The Champ is a limited edition model - only 2010 units built - that enhances the standard Type-R both on looks and innards. The white guise looks great, particularly those 18-inch alloys, and having a LSD sure does help on slippery roads. Also, that numbered plaque (950 on this particular car) near the shifter makes you feel real good, as if you just got accepted in an elite club.
Sure, there are many other fantastic cars, but a Type-R never had to be ashamed of its roots. It's not the fastest, meanest or strongest in class, but it does have a place assured in the Pantheon o' hot hatches.

I'd give it an A+ on looks alone. The design of this thing is fresh even now, 4 years and countless revamped competitors later. No one came close to it, as Honda finally decided to do something original. Much better than being a copycat, eh?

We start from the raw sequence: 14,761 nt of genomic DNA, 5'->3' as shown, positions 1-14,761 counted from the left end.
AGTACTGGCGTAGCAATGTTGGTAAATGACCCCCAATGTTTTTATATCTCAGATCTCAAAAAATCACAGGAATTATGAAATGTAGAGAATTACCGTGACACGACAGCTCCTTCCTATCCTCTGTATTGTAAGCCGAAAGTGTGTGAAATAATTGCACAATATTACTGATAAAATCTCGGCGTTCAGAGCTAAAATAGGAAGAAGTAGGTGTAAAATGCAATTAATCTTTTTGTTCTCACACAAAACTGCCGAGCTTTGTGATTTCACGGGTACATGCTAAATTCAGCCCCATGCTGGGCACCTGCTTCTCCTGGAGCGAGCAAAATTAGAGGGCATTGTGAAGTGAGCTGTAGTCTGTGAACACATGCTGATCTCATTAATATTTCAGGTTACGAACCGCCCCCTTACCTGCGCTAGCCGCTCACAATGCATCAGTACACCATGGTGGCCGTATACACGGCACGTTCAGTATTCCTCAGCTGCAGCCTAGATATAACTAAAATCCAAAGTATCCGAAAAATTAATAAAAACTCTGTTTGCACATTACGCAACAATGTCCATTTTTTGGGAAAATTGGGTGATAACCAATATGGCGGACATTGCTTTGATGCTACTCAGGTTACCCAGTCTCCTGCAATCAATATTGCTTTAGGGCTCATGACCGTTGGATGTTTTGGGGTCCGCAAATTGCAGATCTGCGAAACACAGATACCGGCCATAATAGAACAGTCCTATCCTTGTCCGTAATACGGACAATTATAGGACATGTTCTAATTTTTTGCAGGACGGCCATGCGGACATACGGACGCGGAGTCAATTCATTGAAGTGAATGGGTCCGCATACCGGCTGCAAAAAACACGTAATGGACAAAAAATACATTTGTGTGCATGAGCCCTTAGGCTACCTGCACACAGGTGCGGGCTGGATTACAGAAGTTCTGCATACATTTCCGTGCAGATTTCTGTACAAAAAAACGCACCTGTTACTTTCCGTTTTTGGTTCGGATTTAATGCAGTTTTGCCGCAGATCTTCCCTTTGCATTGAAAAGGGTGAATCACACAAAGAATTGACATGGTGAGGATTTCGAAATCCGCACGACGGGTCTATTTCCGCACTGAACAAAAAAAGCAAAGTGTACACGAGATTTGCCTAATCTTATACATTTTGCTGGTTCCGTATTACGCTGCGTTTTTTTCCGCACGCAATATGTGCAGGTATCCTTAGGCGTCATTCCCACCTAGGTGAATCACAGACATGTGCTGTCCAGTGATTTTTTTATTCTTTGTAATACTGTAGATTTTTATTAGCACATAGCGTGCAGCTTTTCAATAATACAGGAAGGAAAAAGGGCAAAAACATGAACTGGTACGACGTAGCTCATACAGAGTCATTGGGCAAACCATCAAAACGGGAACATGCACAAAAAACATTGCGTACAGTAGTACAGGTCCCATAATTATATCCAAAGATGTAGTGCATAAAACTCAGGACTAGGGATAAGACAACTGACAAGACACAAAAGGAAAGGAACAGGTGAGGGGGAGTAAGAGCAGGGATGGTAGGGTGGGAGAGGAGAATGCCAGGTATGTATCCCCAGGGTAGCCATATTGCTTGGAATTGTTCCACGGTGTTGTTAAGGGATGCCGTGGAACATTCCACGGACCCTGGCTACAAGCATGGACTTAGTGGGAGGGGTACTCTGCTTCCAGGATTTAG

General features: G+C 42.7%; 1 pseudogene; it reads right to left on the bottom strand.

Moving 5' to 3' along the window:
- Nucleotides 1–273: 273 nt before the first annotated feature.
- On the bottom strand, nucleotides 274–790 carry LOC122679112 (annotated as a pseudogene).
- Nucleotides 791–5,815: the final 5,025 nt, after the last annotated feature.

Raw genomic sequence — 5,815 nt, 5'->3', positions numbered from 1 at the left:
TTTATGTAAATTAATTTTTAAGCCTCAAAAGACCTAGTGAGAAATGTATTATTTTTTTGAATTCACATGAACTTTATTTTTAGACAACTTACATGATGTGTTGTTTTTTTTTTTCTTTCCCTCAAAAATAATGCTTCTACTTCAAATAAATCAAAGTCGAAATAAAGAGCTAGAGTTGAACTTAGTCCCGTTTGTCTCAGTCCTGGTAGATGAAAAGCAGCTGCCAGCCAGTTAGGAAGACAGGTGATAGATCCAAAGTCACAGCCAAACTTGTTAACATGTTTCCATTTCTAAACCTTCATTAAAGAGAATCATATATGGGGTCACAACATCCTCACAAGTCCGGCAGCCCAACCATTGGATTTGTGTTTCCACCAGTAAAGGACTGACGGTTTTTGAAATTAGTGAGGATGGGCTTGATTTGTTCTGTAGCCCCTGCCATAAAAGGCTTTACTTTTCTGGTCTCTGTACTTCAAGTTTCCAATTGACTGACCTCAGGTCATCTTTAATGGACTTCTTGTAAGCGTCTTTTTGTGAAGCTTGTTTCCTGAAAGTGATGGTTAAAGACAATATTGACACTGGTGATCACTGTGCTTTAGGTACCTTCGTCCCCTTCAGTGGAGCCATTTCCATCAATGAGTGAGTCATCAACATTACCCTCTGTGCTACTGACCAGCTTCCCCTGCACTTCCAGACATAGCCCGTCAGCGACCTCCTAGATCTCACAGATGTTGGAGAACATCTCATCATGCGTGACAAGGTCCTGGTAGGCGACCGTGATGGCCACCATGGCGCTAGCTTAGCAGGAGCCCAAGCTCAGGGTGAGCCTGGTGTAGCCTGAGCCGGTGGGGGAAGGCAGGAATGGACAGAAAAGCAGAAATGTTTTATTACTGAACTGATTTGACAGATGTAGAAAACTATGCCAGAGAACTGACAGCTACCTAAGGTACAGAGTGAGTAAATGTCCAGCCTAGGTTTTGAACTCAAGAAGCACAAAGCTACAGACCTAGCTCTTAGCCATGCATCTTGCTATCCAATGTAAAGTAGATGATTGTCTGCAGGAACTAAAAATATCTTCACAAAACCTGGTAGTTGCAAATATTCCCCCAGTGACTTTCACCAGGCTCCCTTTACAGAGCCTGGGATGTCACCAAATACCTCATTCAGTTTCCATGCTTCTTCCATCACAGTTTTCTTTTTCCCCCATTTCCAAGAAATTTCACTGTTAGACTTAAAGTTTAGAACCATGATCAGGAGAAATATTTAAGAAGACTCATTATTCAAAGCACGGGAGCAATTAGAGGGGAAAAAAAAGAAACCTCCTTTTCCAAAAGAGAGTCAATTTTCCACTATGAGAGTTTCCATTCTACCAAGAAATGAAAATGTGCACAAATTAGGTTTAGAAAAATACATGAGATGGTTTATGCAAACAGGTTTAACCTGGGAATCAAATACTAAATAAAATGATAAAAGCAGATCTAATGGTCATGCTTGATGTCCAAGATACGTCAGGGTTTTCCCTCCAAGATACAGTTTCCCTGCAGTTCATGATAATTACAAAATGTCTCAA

Then there is the fantastic i-VTEC engine. 200 horses don't seem that much, but the way it howls and goes through the rev-range is mind-boggling. You have to be fast to keep up with the shifts, but luckily, the shifter is a trusty companion in this endeavor. Gear ratios are short, making good use of the 142 lb-ft of torque.
Firm suspensions round up the list of usual suspects, providing plenty of in corner poise and speed to make the Type-R the icing on a heap of driving fun.

So, does the CR-Z really stand a chance? Knowing that in Europe it costs the same as the Type-R and it has a little over half of its horsepower, you'd be tempted to utter a fast and definite no. But few things in life are only black or white and Honda's newest hybrid is not one of them.